On 8 May 2014, KPMG hosted its Spring iCircle event in Zurich. Around 90 guests from the Swiss insurance community heard three speeches and participated in a podium discussion on the regulatory challenges facing the industry.
Swiss Insurance: over-regulated or overwhelmed?
After a short introduction from KPMG’s head of insurance, Hieronymus T. Dormann, Urs Berger, President of the Swiss Insurance Association, opened the proceedings with a speech which asked the provocative question “Swiss Insurance: over-regulated or overwhelmed?”. Mr Berger stressed the importance of insurance to the Swiss economy, employing as it does about 49,000 people. Mr Berger painted a picture of multiple regulatory initiatives from various different agencies, all of which may have a significant impact and all of which are causing strain within insurance companies. Moves to increase consumer protection, to improve the stability of the market and to change the supervisory regime – all of these signal trends that were reiterated during the event, namely:
- the adoption of international standards by Switzerland
- the spill-over-effect of banking law into the insurance domain
- strengthening consumer protection laws
- the threatened nationalization of insurance
Mr Berger argued for an overall regulatory strategy, reflecting the principle that companies should be free to develop their own specific rules within general principles laid down by the regulator and the government. Further he spoke of the need to distinguish between the business models of the banks and the insurers; the cost and benefits of any tightening of the legislation need to be considered, arguing it would be quite wrong to introduce precipitously European style laws into Switzerland.
Challenges for smaller insurance companies
Pascal Forrer, Director of Schweizer Hagel, talked of the impact of this wave of legislation from the perspective of a smaller insurance entity. In particular, he focused on the required increase in documentation, the focus on the rigid application of laws without considering how best these should be tailored to the particular requirements of a company, the need for more controls and the cost of more comprehensive reporting. Having stressed the benefit of having a strong regulator in Switzerland with which open communication is still possible (compared to his experience in some foreign markets), he too warned of the rising costs of complying with increasingly complex regulation.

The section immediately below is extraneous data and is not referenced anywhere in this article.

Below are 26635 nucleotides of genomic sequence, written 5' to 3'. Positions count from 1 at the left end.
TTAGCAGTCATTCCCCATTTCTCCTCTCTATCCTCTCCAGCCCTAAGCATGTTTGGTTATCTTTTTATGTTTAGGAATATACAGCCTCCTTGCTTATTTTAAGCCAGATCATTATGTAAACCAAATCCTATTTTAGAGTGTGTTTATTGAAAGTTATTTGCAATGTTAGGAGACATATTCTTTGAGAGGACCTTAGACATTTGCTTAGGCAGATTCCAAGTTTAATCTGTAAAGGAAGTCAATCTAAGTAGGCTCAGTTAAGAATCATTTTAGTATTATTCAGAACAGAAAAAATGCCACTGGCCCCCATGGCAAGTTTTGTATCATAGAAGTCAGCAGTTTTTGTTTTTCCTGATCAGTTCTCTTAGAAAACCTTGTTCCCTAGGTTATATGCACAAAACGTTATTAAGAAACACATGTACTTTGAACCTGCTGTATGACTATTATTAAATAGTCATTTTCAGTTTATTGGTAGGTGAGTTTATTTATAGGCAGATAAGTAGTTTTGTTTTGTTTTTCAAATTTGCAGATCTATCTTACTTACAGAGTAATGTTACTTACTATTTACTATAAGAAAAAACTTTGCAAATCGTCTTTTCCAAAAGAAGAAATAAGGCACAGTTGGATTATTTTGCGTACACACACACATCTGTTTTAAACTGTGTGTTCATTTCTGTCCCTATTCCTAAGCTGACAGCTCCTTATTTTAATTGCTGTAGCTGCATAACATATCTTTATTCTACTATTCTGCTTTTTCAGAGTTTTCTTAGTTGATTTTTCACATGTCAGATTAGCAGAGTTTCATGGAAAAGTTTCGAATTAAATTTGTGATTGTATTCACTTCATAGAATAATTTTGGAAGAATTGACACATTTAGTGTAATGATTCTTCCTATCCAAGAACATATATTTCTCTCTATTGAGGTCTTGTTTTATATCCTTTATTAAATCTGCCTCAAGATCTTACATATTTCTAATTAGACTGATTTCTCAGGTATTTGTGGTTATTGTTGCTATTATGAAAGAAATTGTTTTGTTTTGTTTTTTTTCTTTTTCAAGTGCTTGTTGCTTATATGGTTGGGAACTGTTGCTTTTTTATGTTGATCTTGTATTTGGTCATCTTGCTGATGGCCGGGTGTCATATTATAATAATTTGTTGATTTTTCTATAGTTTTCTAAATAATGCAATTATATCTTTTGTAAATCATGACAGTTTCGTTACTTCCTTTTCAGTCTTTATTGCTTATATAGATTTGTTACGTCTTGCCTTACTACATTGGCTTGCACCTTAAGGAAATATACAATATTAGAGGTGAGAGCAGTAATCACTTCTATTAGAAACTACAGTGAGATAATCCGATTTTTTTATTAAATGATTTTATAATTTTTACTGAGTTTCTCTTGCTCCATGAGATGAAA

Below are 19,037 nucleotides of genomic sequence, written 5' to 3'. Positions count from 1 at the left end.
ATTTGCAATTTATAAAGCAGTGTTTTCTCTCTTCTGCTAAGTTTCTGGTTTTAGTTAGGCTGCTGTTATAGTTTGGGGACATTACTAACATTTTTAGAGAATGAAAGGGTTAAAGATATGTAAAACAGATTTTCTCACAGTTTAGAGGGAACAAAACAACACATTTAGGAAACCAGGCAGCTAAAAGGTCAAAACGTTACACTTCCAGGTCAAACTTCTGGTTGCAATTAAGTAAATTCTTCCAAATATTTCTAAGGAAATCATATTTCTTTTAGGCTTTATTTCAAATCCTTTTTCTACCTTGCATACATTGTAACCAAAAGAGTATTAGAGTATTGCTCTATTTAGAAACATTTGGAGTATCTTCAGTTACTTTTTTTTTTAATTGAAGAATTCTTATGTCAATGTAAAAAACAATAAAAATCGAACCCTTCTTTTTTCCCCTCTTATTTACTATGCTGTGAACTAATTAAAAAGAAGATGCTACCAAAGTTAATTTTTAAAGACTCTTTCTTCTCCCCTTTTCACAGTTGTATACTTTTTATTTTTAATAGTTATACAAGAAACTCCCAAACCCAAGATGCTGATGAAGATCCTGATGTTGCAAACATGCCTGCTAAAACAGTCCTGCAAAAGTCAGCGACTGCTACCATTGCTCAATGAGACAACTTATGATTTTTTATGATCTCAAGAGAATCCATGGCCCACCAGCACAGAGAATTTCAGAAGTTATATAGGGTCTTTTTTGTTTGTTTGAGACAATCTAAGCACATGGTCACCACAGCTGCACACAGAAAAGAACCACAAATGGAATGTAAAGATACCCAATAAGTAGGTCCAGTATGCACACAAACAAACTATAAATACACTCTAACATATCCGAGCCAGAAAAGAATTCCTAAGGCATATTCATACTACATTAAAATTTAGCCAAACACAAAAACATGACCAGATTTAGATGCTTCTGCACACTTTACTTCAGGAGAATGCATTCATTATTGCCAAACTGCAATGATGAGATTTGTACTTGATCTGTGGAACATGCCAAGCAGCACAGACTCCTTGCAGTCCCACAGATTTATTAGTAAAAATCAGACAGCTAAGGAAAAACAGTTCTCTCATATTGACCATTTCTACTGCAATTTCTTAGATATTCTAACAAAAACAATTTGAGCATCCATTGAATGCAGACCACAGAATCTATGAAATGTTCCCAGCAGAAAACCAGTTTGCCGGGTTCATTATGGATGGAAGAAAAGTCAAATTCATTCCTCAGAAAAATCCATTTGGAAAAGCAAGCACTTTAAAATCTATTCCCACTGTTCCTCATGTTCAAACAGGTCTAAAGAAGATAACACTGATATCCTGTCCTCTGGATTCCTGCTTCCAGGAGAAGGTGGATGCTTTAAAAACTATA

The impact of international regulation on the Swiss insurance industry
In my presentation, I sought to show how the increasingly international nature of regulation was affecting the Swiss scene: in particular the growing powers of supra-national bodies such as the International Association of Insurance Supervisors. Standards of supervision and insurance risk management are being set at the global level and FINMA will comply with these in order to retain its position as a globally respected supervisor. The wave of consumer protection legislation from the EU provides opportunities but also poses challenges for distribution units, compliance departments, product development, and as such is a subject for urgent Board level consideration.
An interesting panel discussion pulled all of these threads together – once more emphasizing the challenges being faced with many participants concerned about the cost and complications that regulations posed in a market that seemed to have avoided many of the scandals that the banks and European peers had experienced.